Maldeikis resigns amid storm of protest

  • 2001-02-08
  • Rokas M. Tracevskis
VILNIUS - At an evening meeting with leaders of his Liberal Union party on Feb. 5, Economy Minister Eugenijus Maldeikis handed in his resignation after a damaging scandal that has lasted three weeks. Just a few hours earlier, his friend Prime Minister Rolandas Paksas, had repeated his demands that Maldeikis stay in office.

Maldeikis, who came under fire after a controversial meeting with officials from Russian gas giant Gazprom, resigned on the same day that the High Commission of Service Ethics obtained documents proving that Maldeikis' expenses for an exclusive hotel in Moscow were paid by a shady businessman with an unclear past. These documents have already been revealed to the Lithuanian public by the television station LNK.

While Paksas avoided clear answers when questioned by reporters about Maldeikis during the scandal, both the country's president and parliamentary speaker have stuck to their negative opinions about the economy minister. Presidential adviser Darius Kuolys said on Feb. 1 that, "President Valdas Adamkus has given a negative evaluation of the minister's conduct and is not going to change his opinion."

Adamkus is currently on vacation in Mexico, but he is reported to be following the Maldeikis story closely.

Adamkus' press secretary Violeta Gaizauskaite said the president does not understand the motives behind Paksas' indecisiveness in the Maldeikis case.

The leaders of the opposition Social Democratic Party criticized Maldeikis' scandalous trip to Moscow and Paksas' behavior alike. "It seems that Maldeikis is more important to Paksas than the stability of the ruling coalition and good relations with the president," Social Democrat MP Ceslovas Jursenas said.

Parliament Chairman Arturas Paulauskas, leader of the other party in the governing coalition, the Social Liberals, told reporters on Feb. 1, "It will be difficult for Maldeikis to continue working in a ministerial post."

The High Commission of Service Ethics said on Jan. 31 that Maldeikis' behavior during his visit to Moscow did not cause a conflict between public and private interests. However, it did find that Maldeikis breached a government order for organizing and conducting visits, an article in the law on governance and the regulations of the Foreign Ministry.

The commission consists of four prominent lawyers and poet Justinas Marcinkevicius. Three members of the commission voted in favor of this decision, one voted against and another abstained.

Maldeikis came under fire earlier this month for a Jan. 13-15 trip to the Russian capital to see officials of the giant Russian utility Gazprom, LUKoil and the Russian energy company Inter RAO YES. The controversy arose when Antanas Bosas, head of the company Stella Vitae, a major player in the Lithuanian gas market with business ties to Gazprom, told local media he had helped to arrange a meeting between Maldeikis and top Gazprom officials. Maldeikis denied it.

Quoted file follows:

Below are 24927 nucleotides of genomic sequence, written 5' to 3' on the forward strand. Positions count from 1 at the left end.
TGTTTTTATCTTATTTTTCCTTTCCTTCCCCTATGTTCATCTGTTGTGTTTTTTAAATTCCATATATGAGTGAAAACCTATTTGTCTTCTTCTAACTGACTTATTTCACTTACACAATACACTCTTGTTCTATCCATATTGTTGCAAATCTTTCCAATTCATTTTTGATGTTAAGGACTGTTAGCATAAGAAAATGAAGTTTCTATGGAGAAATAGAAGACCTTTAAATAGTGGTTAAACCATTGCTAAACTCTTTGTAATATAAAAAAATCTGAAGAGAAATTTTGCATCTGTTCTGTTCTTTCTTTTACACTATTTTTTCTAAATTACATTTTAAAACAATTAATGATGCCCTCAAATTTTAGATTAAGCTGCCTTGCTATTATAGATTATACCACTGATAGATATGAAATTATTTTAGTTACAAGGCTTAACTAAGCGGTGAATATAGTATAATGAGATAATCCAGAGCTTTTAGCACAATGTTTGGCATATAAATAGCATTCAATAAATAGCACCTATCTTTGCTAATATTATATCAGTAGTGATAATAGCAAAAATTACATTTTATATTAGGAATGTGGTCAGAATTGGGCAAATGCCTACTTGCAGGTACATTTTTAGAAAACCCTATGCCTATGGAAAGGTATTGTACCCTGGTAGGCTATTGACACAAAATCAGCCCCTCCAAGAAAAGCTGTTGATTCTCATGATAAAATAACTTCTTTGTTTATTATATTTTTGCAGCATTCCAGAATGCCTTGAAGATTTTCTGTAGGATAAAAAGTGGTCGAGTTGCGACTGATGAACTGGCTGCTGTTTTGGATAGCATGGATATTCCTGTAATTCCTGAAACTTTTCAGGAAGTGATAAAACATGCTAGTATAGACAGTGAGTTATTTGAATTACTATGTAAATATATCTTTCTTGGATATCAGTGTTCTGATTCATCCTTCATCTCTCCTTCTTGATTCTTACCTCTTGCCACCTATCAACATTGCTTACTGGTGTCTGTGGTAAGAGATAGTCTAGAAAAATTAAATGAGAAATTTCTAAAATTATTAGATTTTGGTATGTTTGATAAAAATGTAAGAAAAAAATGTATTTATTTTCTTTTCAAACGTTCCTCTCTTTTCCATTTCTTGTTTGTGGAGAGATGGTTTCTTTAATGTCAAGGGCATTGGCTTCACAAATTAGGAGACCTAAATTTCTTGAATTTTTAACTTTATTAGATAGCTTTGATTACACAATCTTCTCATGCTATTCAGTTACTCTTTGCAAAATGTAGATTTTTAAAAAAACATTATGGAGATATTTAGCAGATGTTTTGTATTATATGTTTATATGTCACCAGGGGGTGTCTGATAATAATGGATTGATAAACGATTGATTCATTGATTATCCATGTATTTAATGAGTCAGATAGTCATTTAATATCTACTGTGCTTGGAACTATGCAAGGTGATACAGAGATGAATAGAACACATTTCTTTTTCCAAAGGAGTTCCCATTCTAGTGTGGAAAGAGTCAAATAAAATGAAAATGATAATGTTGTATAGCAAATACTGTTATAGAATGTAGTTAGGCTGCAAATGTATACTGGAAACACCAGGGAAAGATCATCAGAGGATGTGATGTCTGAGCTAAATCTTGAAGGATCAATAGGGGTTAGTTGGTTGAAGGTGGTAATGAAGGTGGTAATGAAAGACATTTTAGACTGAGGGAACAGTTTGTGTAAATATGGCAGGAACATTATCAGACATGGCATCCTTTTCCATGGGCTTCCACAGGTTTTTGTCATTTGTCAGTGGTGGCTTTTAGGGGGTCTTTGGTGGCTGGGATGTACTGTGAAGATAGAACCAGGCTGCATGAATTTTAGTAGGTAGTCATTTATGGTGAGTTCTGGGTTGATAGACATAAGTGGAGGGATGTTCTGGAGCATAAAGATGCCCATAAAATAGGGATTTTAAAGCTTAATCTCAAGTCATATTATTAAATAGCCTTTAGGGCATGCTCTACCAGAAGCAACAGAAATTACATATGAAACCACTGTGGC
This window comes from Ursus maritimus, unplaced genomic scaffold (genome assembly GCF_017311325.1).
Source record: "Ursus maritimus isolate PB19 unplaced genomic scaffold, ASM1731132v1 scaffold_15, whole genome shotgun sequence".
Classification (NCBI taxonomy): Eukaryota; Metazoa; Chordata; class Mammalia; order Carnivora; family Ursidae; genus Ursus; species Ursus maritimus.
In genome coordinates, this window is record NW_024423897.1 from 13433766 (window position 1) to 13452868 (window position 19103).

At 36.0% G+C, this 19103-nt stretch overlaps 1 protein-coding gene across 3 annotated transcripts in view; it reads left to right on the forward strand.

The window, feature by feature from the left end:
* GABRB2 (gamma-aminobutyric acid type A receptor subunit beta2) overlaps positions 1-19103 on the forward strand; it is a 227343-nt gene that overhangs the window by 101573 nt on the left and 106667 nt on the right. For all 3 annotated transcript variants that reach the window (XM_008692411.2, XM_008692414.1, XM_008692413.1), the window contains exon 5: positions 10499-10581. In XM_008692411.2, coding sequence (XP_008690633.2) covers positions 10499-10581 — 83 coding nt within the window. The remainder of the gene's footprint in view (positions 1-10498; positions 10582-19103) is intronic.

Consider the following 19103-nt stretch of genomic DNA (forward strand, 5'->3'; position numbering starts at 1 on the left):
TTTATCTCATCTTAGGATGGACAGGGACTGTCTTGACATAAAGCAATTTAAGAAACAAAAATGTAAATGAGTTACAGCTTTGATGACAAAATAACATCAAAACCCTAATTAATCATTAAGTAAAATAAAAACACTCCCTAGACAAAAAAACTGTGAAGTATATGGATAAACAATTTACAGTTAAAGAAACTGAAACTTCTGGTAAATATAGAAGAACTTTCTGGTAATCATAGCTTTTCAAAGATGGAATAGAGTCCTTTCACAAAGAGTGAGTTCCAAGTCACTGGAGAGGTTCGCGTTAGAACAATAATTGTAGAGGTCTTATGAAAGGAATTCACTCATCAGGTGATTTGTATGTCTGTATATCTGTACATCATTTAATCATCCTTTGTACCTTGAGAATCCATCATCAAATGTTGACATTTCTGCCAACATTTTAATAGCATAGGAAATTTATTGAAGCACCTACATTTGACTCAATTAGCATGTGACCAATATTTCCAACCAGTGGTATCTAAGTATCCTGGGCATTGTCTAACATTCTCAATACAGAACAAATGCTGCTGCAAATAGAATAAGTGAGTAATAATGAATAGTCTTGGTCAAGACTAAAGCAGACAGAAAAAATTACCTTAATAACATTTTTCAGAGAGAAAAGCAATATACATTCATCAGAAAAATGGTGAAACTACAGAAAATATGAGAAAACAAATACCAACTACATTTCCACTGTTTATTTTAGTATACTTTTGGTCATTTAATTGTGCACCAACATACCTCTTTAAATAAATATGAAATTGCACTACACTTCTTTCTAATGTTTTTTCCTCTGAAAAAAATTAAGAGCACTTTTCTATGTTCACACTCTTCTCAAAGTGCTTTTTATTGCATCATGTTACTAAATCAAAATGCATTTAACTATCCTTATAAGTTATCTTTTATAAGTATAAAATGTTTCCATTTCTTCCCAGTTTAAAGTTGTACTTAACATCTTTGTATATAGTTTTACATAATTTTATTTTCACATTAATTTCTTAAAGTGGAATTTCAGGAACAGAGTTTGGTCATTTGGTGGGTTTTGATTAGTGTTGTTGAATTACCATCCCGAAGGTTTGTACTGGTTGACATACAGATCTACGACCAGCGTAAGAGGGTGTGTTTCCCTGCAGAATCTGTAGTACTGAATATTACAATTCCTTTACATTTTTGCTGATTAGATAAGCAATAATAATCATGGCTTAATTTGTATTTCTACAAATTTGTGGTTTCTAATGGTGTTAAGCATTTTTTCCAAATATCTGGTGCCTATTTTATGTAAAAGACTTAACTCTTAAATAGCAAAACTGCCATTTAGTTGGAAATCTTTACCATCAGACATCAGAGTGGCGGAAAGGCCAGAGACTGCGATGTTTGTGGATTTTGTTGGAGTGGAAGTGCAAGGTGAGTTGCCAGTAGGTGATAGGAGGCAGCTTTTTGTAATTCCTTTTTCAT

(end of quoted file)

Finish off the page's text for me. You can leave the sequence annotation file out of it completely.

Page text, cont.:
The issue is sensitive as the Lithuanian gas utility Lietuvos Dujos is slated for privatization this year and Gazprom has said it is considering taking part in the sell-off.

The press revealed that Maldeikis did not stay at the Lithuanian Embassy's guest house, as is normally the case during visits of Lithuanian officials to Moscow, but instead checked into one of the fancier hotels the Russian capital has on offer, the Hotel Baltschug Kempinski.

After the High Commission of Service Ethics announced its decision, LNK showed documents that a company called Liat-Natali may have made the reservation for Maldeikis' room in the Baltschug Kempinski and secured a discount for his stay. The owners of Liat-Natali are Shabtay Kalmanovich and Yosif Kobzon. The Washington Times has called Kobzon, a famous Russian singer, "the tsar of the Russian Mafia." Israel and the United States have barred his entry.

Kalmanovich, a citizen of Russia, Israel and Lithuania, was imprisoned as a Soviet spy in Israel during the Cold War years. Kalmanovich has not denied that he made the reservation for Maldeikis' room. Vytautas Andriulis, head of the High Commission of Service Ethics, received documents relating to these facts on Feb. 5 and said that new hearings on Maldeikis could take place. On that day, Maldeikis was still eager to stay in office.

Maldeikis failed to inform the Foreign Ministry about his visit to Moscow in appropriate forms. Maldeikis claims that he informed the ministry orally. During his meetings with the heads of LUKoil and RAO YES, Maldeikis was not assisted by diplomats from the Lithuanian embassy as is required in Lithuanian government regulations.

"Maldeikis informed us about his visit only a day before leaving for Moscow. We could do very little about it," Petras Zapolskas, director of the information and culture department of the Lithuanian Foreign Ministry, told The Baltic Times.